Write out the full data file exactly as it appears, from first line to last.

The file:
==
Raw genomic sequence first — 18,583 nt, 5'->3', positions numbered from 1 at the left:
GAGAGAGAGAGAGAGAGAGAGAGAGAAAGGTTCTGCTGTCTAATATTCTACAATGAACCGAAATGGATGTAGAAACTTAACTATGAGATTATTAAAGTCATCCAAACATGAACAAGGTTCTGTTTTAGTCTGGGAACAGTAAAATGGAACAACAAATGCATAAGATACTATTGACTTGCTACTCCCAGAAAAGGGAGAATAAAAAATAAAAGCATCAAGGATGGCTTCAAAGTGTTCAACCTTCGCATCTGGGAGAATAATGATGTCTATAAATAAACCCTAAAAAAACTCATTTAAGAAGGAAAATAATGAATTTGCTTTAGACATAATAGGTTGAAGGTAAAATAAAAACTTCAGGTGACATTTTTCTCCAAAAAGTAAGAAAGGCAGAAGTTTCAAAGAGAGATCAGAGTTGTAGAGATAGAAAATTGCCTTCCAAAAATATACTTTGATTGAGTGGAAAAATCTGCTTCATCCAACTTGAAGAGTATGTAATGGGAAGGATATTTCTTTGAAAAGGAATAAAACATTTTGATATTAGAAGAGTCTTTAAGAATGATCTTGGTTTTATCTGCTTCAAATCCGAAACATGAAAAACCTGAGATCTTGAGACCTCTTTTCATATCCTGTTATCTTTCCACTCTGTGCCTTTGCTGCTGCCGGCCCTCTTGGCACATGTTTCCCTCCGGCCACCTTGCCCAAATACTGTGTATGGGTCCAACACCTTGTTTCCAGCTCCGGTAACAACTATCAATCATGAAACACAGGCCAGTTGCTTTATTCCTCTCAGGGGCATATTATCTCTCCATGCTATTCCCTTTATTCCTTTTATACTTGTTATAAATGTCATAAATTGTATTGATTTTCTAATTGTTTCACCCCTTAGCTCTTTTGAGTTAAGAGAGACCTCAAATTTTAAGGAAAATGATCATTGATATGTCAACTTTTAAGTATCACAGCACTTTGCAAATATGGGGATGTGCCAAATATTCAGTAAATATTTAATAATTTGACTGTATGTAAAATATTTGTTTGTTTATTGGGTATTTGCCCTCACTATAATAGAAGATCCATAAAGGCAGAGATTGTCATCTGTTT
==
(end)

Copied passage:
Raw genomic sequence first — 18,583 nt, 5'->3', positions numbered from 1 at the left:
GAGAGAGAGAGAGAGAGAGAGAGAGAAAGGTTCTGCTGTCTAATATTCTACAATGAACCGAAATGGATGTAGAAACTTAACTATGAGATTATTAAAGTCATCCAAACATGAACAAGGTTCTGTTTTAGTCTGGGAACAGTAAAATGGAACAACAAATGCATAAGATACTATTGACTTGCTACTCCCAGAAAAGGGAGAATAAAAAATAAAAGCATCAAGGATGGCTTCAAAGTGTTCAACCTTCGCATCTGGGAGAATAATGATGTCTATAAATAAACCCTAAAAAAACTCATTTAAGAAGGAAAATAATGAATTTGCTTTAGACATAATAGGTTGAAGGTAAAATAAAAACTTCAGGTGACATTTTTCTCCAAAAAGTAAGAAAGGCAGAAGTTTCAAAGAGAGATCAGAGTTGTAGAGATAGAAAATTGCCTTCCAAAAATATACTTTGATTGAGTGGAAAAATCTGCTTCATCCAACTTGAAGAGTATGTAATGGGAAGGATATTTCTTTGAAAAGGAATAAAACATTTTGATATTAGAAGAGTCTTTAAGAATGATCTTGGTTTTATCTGCTTCAAATCCGAAACATGAAAAACCTGAGATCTTGAGACCTCTTTTCATATCCTGTTATCTTTCCACTCTGTGCCTTTGCTGCTGCCGGCCCTCTTGGCACATGTTTCCCTCCGGCCACCTTGCCCAAATACTGTGTATGGGTCCAACACCTTGTTTCCAGCTCCGGTAACAACTATCAATCATGAAACACAGGCCAGTTGCTTTATTCCTCTCAGGGGCATATTATCTCTCCATGCTATTCCCTTTATTCCTTTTATACTTGTTATAAATGTCATAAATTGTATTGATTTTCTAATTGTTTCACCCCTTAGCTCTTTTGAGTTAAGAGAGACCTCAAATTTTAAGGAAAATGATCATTGATATGTCAACTTTTAAGTATCACAGCACTTTGCAAATATGGGGATGTGCCAAATATTCAGTAAATATTTAATAATTTGACTGTATGTAAAATATTTGTTTGTTTATTGGGTATTTGCCCTCACTATAATAGAAGATCCATAAAGGCAGAGATTGTCATCTGTTT